We concur with your statement on smoking in cars with children present and look forward to the Government following overseas jurisdictions on plain packaging of cigarettes, point of sale displays and the regulation and control of tobacco ingredients as enacted by the US FDA and signed into law.

Kind regards,

James Middleton

Activists advocate tougher laws to close loopholes on lighting up

Dan Kadison – SCMP

Even with the smoking ban going into full effect this week, anti-smoking advocates say there is still a lot more work to be done in the city.

First, the smoking ban was not completely effective, said James Middleton, chairman of the anti-tobacco committee Clear the Air. “I think overall most Hong Kong people are law-abiding and will comply.”

Still, the government needs more tobacco control inspectors, a law to ban smoking at venue entrances and outside seating areas and fines for landlords.

“At the moment, there’s no onus on the landlord,” he said. “They don’t put the legal onus on the landlord.”

The burden was on the person smoking – and it would be the locals who would face the brunt of the penalties, as tourists can fly out before paying their fines, he said.

“[Preventing] smoking in cars is probably the next thing that must happen, especially with children present,” Mr Middleton said. “They’ve done tests in the UK which show that the contents of the car, even with the window open, are up to 100 times more toxic than in a bar.”

Smoking in condominiums had also been targeted in other cities, he said.

Where should people smoke then? “Dig a hole in the ground and then they’re ready to go when they’re dead,” he replied.

Anthony Hedley, chairman of the department of community medicine at the University of Hong Kong, said the government should institute an annual “progressive tax hike” on cigarettes and close a loophole which allows tobacco companies to advertise on products such as watches.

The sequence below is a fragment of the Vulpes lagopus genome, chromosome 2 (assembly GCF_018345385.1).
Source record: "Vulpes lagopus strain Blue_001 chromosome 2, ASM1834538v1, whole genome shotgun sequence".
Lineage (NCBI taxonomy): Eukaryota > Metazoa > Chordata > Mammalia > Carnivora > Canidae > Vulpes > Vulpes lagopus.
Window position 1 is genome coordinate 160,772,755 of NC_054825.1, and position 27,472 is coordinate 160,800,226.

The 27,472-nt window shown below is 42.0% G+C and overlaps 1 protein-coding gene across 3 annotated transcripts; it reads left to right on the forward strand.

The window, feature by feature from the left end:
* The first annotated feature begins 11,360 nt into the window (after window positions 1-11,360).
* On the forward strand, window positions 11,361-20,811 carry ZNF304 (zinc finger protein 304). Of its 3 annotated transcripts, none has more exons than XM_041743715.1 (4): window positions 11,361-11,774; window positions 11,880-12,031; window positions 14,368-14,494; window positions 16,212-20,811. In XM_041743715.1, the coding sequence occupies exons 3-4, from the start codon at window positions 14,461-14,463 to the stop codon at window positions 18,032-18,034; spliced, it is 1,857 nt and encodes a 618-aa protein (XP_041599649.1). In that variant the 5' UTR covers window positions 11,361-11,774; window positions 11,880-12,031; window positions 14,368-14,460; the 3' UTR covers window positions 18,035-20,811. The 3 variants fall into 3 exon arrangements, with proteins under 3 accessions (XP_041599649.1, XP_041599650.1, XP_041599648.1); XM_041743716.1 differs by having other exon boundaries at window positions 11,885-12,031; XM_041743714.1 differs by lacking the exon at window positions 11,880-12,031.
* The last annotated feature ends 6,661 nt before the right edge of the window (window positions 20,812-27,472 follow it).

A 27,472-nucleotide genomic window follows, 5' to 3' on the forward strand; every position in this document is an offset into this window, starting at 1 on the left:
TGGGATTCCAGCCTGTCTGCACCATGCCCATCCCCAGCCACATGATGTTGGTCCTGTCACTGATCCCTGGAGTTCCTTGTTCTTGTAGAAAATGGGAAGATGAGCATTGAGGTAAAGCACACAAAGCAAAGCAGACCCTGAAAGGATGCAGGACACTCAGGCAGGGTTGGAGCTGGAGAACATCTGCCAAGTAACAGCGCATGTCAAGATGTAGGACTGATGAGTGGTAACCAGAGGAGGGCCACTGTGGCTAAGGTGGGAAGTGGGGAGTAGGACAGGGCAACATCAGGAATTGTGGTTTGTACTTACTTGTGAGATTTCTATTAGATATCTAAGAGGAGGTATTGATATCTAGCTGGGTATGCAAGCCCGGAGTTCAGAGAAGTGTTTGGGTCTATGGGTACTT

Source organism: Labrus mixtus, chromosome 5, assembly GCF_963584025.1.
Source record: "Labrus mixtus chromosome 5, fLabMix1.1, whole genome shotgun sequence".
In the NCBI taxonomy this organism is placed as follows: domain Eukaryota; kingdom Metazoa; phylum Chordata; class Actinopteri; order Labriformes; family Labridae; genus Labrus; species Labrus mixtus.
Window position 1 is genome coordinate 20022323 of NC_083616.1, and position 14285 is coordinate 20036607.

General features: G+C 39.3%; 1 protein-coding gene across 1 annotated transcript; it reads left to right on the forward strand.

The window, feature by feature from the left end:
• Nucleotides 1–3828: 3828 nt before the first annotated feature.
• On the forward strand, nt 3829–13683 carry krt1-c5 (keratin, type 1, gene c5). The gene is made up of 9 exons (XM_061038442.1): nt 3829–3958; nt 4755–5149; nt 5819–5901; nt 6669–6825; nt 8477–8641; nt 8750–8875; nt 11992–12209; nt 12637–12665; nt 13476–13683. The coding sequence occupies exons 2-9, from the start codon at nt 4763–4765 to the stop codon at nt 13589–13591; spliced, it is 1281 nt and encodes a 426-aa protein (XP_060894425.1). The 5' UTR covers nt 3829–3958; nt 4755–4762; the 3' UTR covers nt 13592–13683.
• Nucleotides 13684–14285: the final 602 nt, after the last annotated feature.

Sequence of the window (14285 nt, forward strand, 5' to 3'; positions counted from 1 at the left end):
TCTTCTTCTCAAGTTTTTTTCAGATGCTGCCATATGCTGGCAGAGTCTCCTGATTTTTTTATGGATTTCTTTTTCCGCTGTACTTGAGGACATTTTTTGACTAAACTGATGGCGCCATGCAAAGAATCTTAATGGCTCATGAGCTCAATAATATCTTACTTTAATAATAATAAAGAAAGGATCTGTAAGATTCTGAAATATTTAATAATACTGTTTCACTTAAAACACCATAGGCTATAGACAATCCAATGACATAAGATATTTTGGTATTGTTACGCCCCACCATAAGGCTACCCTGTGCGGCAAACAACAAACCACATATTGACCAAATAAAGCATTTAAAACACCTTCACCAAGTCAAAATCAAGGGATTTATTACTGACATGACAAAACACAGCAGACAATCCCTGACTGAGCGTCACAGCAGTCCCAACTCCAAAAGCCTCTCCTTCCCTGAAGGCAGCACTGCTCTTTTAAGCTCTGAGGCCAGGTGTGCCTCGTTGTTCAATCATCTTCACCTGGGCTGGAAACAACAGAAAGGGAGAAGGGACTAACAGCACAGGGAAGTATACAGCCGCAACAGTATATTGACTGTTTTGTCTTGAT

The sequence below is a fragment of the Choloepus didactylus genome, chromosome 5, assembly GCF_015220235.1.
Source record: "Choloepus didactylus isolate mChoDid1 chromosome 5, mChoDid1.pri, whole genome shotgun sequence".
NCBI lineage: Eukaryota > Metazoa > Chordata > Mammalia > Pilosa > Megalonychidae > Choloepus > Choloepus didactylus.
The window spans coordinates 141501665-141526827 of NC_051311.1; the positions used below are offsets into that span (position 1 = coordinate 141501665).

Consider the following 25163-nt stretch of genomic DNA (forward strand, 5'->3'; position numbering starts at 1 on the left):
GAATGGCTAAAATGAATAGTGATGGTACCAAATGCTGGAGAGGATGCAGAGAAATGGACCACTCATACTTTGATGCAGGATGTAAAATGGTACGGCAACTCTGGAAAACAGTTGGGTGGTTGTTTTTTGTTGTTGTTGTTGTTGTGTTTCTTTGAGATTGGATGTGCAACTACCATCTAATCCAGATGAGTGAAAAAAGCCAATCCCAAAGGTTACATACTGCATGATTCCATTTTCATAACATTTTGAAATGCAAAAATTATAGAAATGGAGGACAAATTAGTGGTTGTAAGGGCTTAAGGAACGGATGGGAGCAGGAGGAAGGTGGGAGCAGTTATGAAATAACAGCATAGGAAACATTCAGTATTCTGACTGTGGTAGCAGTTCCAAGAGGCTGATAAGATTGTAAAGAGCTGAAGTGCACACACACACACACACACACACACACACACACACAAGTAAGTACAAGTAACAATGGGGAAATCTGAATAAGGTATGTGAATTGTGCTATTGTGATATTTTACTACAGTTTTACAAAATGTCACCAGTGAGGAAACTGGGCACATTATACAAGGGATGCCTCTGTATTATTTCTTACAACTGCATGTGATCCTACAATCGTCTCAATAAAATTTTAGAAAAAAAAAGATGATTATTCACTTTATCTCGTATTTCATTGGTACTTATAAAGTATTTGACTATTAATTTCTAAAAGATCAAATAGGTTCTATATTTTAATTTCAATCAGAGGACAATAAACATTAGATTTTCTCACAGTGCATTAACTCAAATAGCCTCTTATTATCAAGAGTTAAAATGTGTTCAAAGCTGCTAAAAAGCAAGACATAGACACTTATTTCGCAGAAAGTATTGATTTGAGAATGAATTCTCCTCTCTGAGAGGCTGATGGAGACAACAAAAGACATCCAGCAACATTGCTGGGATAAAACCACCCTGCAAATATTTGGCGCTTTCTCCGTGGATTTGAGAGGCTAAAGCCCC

“There are many other issues. There’s a long shopping list. Just to name one is the point-of-ale advertisements. We’ve still got faulty legislation at that level,” he said. “I was in Thailand recently and their point-of -sale registration is very effective. You can’t display cigarettes front-of-house in a 7-Eleven or any other shop. They have to be covered up.”

One government official said he had a “wish list” of his own. Ronald Lam Man-kin is the head of the Tobacco Control Office.
“We are trying, of course, to strive for a smoke-free environment,” he said. “So the next step forward may include, for the protection of children, forbidding smoking in cars or putting in place some smoke-free movie [content] restrictions. But that’s just a wish list.”

Judith Mackay, director of the Asian Consultancy on Tobacco Control, said Hong Kong, Singapore, Taiwan, Thailand and Mongolia were doing well with their anti-smoking measures, but more steps had to be taken. “I tend to rejoice in the fact that we have got this far because I remember what it used to be like.”

Shops should sell cigarettes in plain brown packs and Hong Kong should understand its obligations under the WHO Framework Convention on Tobacco Control, she added.

Tobacco Industry Interference with Tobacco Control

Danvers state rep takes smoking to the airwaves

By Cathryn Keefe O’Hare/